The Re-uppers - Page 5

For many raised 'modern' as children, no other house feels like home today
The Re-uppers
Sherry Hodson (above - far right) grew up in Fairmeadow in Palo Alto. She is seen here at the family Eichler in the early 1950s with her mom, Phoebe, and brother, Jacques.

These days, of course, many people who were raised in Eichlers or Strengs cannot afford them due to the steep rise in prices.

"I had my first child and wanted to buy a home. All my brothers and sisters were thrilled that I bought the house," Steve says.

"It's still the family home," he says. "We still get together here, all of us. We do Christmas here, a lot of family gatherings."

Steve's raised four kids there and enjoyed the experience of being both a child in the house and a parent.

"They went to the same schools, they played in the same baseball league," he says of the children. "It was kind of like me reliving my childhood again—but I was the father this time."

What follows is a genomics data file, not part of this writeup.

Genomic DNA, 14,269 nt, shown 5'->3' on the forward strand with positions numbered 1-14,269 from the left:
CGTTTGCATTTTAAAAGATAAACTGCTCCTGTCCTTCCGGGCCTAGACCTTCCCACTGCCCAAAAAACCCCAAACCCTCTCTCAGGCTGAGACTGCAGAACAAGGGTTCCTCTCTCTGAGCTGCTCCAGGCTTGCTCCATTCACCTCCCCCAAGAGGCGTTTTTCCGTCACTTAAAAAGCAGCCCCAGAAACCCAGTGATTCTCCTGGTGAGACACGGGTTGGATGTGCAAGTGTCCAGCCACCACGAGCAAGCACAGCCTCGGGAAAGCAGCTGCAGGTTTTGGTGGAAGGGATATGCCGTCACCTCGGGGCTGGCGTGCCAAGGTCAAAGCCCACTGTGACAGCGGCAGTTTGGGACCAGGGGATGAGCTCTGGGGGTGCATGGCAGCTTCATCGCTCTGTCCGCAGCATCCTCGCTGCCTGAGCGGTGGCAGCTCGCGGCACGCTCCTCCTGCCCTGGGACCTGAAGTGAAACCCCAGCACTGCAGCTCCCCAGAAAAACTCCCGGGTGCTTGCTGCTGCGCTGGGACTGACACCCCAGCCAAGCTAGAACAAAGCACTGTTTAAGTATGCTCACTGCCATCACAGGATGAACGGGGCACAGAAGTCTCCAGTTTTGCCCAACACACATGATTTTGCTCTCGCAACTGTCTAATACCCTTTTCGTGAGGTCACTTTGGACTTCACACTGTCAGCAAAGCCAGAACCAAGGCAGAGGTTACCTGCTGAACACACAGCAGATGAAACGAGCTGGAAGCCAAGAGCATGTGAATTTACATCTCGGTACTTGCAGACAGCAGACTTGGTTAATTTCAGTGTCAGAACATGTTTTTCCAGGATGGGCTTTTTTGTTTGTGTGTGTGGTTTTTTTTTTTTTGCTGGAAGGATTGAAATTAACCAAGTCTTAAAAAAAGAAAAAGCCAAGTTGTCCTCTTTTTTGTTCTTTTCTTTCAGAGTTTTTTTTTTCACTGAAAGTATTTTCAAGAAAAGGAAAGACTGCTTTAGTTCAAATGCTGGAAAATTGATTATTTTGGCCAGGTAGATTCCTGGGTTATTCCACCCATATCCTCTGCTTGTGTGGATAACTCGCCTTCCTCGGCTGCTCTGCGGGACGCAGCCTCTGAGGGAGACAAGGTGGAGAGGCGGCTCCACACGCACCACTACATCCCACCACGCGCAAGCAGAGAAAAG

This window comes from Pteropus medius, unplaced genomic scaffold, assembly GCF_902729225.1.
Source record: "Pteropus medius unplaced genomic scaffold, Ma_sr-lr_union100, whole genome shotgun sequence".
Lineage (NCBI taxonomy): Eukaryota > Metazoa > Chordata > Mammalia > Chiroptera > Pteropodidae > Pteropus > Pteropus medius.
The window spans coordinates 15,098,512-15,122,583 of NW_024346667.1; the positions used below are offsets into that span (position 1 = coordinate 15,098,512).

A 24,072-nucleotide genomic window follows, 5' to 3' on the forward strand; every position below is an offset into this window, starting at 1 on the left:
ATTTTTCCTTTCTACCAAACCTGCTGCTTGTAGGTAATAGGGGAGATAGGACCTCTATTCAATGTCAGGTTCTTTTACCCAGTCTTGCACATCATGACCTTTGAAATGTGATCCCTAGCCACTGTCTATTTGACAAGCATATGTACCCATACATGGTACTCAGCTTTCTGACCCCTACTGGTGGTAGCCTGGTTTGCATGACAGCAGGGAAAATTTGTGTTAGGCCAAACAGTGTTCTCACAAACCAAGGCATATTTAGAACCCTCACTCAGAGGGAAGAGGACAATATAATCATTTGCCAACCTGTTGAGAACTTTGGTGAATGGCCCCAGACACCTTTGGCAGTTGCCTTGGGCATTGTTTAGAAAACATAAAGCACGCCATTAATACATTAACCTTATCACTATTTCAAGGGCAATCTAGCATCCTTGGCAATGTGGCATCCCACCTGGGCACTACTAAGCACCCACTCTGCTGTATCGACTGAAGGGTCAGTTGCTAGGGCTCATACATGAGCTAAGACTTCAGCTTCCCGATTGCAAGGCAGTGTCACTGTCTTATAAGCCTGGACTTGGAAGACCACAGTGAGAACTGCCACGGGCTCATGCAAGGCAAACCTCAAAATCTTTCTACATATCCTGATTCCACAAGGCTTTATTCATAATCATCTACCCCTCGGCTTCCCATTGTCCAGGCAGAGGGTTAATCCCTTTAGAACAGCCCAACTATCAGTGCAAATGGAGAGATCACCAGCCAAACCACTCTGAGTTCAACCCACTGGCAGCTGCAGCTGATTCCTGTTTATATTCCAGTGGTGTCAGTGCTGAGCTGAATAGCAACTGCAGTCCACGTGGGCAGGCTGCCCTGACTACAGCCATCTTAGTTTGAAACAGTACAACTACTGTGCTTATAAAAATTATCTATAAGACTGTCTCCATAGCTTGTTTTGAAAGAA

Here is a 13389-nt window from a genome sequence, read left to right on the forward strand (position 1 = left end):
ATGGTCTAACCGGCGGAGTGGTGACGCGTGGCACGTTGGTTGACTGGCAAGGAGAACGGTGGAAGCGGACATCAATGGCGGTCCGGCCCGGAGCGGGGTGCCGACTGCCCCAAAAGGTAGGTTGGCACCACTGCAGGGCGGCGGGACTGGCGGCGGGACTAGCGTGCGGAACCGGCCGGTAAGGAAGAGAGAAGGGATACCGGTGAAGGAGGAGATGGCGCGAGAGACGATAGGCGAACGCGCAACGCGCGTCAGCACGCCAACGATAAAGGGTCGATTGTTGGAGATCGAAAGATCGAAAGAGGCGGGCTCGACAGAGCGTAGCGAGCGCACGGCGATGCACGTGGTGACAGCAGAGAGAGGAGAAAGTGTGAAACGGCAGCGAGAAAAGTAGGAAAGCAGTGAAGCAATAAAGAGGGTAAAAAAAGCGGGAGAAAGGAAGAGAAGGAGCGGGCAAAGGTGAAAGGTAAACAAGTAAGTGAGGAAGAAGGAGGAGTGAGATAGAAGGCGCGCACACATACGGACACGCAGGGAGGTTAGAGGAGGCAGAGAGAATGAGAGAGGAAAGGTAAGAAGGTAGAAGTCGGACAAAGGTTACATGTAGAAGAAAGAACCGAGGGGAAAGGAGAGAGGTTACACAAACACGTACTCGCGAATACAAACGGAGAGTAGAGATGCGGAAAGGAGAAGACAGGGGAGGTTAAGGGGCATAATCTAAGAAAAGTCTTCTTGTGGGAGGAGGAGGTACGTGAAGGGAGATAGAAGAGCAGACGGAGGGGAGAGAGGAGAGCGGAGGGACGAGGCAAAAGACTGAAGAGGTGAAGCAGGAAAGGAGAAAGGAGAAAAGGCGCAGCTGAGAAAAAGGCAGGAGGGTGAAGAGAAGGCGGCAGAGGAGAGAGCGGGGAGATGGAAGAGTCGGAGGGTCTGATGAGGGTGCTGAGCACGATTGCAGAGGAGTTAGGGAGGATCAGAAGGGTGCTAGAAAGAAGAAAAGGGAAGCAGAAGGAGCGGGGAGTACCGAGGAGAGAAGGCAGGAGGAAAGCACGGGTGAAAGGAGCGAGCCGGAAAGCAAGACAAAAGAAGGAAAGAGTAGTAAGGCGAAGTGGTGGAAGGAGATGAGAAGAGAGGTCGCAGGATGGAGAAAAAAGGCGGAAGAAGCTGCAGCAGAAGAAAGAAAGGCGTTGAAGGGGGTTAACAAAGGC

The Re-uppers
Three generations of Hodsons today: Sherry (right) with mother Phoebe (left) and daughter Caroline (center).

Living in a Streng or an Eichler may be different for a grownup who knows the history of the homes, has some history himself or herself, and has to pay mortgage and maintenance.

But that sense of wonder that these homes evoke can be felt by grownups as well as by impressionable kids.

"Some of my favorite things," Kerry Little says, "I can be sitting in the kitchen looking through the window and I can see the sunrise. I can sit here in the living room and see the sunset through the atrium. And at night the whole house is alight with the light of the moon. It makes me feel so happy with the place. I love it. Not everybody gets to experience that."


Photography: Sabrina Huang, Dave Weinstein; and courtesy Steve Thatcher, Karen Johnson-Carroll, Kerry Little, Bob Scari, Nancy Philleo, Sherry Hodson

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